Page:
Jefferson Co. bankruptcy affects the whole state
The Jefferson County Courthouse is more than 150 miles from the Demopolis City limits, but the bankruptcy proceedings that seem imminent for the state’s most populous county could have an impact locally.
As Gov. Bob Riley ponders calling a special legislative session to address the impending crisis, State Representative A.J. McCampbell (D-Demopolis) said the ill effects of Jefferson County’s financial woes would likely be felt across the state.
“The bond agencies, the people who score municipal bond ratings, kind of look at Jefferson County as the bell-cow,” he said. “If they have, say, an ‘A’ rating, for example, and they file for bankruptcy, their rating will decrease to, say, an ‘F’ rating.
“The bond agencies will look at that, and they may make adjustments downward on surrounding counties or every county and municipality in the state. It’s hard to tell.”
Such ratings will only affect counties who intend to float a bond issue in the near future. Demopolis mayor Mike Grayson said the city has no such plans.
“Now, we do have some things that, if they pan out like we hope, we may be looking at a bond issue,” he said. “So, in that case, (a lower bond rating) could be an inconvenience.”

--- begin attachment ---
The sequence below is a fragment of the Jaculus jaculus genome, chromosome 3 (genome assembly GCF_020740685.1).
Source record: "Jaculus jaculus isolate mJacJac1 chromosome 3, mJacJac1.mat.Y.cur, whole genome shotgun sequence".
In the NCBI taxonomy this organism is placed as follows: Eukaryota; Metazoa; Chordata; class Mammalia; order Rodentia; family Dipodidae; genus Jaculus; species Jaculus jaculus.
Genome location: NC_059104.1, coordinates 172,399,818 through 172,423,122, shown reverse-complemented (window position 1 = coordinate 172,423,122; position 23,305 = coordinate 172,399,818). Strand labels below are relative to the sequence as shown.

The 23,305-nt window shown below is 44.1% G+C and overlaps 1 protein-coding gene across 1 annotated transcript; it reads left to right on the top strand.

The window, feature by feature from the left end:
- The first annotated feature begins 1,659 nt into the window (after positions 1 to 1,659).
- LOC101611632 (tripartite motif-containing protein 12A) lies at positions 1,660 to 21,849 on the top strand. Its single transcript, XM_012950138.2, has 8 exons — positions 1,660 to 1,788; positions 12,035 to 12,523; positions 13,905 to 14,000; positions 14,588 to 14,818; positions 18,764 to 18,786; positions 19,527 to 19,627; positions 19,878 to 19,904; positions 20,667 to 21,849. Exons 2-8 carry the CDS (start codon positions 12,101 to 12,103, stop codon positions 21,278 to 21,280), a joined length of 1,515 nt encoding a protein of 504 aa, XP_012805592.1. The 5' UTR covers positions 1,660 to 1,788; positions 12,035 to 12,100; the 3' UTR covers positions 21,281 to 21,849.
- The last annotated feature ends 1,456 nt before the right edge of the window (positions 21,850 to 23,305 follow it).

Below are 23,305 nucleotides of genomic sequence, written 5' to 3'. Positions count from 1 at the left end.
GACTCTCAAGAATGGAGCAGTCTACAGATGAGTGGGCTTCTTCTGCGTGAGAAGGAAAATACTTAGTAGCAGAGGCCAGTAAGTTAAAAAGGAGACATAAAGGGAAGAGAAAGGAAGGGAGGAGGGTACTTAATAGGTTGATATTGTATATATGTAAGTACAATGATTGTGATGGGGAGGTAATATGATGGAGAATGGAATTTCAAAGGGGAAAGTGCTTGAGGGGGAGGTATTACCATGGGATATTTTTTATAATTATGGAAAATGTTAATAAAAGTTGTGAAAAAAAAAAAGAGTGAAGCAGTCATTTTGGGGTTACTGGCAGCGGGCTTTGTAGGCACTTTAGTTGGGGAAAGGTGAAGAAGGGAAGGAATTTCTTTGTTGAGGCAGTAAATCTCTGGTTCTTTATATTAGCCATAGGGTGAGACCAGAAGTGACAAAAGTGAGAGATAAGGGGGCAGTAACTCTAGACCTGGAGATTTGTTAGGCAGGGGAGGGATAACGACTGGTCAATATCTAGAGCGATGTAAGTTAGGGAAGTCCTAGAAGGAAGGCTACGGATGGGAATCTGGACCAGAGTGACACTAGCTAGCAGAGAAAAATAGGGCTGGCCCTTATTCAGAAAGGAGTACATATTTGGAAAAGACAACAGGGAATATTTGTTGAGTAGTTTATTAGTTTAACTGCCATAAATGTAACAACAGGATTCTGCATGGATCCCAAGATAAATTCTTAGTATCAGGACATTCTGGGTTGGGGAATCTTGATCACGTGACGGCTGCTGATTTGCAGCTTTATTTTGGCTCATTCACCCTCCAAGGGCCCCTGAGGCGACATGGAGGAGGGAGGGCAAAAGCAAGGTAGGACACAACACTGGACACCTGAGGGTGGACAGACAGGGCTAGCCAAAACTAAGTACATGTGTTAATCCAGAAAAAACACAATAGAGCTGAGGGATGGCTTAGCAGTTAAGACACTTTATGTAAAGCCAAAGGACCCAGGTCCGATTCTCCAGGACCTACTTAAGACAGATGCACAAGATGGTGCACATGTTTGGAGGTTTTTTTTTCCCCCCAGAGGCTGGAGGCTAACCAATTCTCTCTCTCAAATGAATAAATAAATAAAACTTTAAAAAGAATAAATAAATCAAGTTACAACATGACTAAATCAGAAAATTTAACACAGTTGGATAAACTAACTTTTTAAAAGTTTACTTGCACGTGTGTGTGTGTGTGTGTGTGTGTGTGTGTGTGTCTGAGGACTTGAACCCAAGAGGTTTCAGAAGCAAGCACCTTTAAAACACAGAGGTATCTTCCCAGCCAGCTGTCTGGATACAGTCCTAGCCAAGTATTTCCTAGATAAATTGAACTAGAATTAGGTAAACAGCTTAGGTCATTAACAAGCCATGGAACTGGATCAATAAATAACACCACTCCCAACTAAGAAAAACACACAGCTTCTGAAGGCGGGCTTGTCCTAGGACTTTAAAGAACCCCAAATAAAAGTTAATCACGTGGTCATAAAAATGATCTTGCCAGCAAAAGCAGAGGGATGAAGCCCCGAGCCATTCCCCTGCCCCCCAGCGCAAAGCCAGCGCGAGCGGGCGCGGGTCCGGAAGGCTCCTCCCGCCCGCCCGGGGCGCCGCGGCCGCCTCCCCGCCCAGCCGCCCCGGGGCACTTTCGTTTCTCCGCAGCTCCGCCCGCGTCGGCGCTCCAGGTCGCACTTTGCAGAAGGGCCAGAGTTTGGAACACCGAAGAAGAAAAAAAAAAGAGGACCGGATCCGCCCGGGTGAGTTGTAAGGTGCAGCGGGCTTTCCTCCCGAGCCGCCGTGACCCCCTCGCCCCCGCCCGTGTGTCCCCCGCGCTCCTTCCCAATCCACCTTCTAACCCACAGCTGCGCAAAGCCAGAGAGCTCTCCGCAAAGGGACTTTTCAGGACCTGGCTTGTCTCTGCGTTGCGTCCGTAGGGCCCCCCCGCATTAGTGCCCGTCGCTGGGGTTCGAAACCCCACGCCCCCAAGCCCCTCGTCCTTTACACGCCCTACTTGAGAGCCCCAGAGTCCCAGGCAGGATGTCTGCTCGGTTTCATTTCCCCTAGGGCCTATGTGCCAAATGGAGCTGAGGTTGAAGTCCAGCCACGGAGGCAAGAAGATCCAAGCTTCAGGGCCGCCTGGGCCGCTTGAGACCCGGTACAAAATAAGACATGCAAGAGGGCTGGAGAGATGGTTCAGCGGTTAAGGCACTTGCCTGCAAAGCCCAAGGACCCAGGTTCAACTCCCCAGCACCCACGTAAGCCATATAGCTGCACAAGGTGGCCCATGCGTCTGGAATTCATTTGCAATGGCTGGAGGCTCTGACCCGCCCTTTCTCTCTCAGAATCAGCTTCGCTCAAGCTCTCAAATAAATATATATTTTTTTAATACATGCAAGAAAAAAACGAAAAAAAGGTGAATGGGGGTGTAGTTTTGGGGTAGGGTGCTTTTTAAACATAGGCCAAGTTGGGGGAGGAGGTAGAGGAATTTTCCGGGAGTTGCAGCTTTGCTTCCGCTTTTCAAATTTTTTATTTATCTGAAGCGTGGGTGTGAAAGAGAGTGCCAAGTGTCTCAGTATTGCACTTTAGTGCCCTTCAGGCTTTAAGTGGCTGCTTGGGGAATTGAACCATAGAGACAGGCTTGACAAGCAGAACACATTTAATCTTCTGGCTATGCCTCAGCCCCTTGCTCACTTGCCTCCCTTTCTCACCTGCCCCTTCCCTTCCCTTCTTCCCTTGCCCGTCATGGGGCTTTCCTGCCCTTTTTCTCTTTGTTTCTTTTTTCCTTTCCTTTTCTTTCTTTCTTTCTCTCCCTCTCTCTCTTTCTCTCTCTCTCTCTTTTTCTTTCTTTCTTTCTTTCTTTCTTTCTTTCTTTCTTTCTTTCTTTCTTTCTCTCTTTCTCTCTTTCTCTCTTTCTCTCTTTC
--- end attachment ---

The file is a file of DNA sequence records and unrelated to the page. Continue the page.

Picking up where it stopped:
Grayson explained that bond ratings are similar to personal credit scores: the better the bond rating, the lower the interest rate can be extended to the municipality.
“There are grants out there that require matching funds,” Grayson said. “Let’s say, for example, the City of Demopolis was awarded a grant with a 25-percent local matching funds. If the bond rating is decreased, it may not be in the city’s best interest to take out the bond — which is basically a loan — and be saddled with a higher payment. In those cases, we may have to take that funding out of capital reserve.”
McCampbell would have to return to Montgomery, should a special session be called to address this issue. He said it was unlikely he would launch a vote on the matter.
“I will go to ensure there is a quorum of legislators,” he said. “Typically, on local issues such as this, it’s left up to the local legislators to work this out for themselves. The rest of the lawmakers facilitate the debate and make sure they understand how a local issue may intrude or impact their respective districts.”
After a judge declared months ago that an occupational tax imposed to pay off a massive sewer bond was unconstitutional, Jefferson County officials were unable to take steps to avert the layoff of more than 25 percent of the county’s workers on Monday and is teetering on the brink of filing the largest municipal bankruptcy in history, nearly $3.9 billion or an indebtedness of more than $7,000 per resident.
On Friday, Riley said he is not sure he has enough support among legislators to call a special session to quickly pass a bill to re-enact Jefferson County’s occupational tax.
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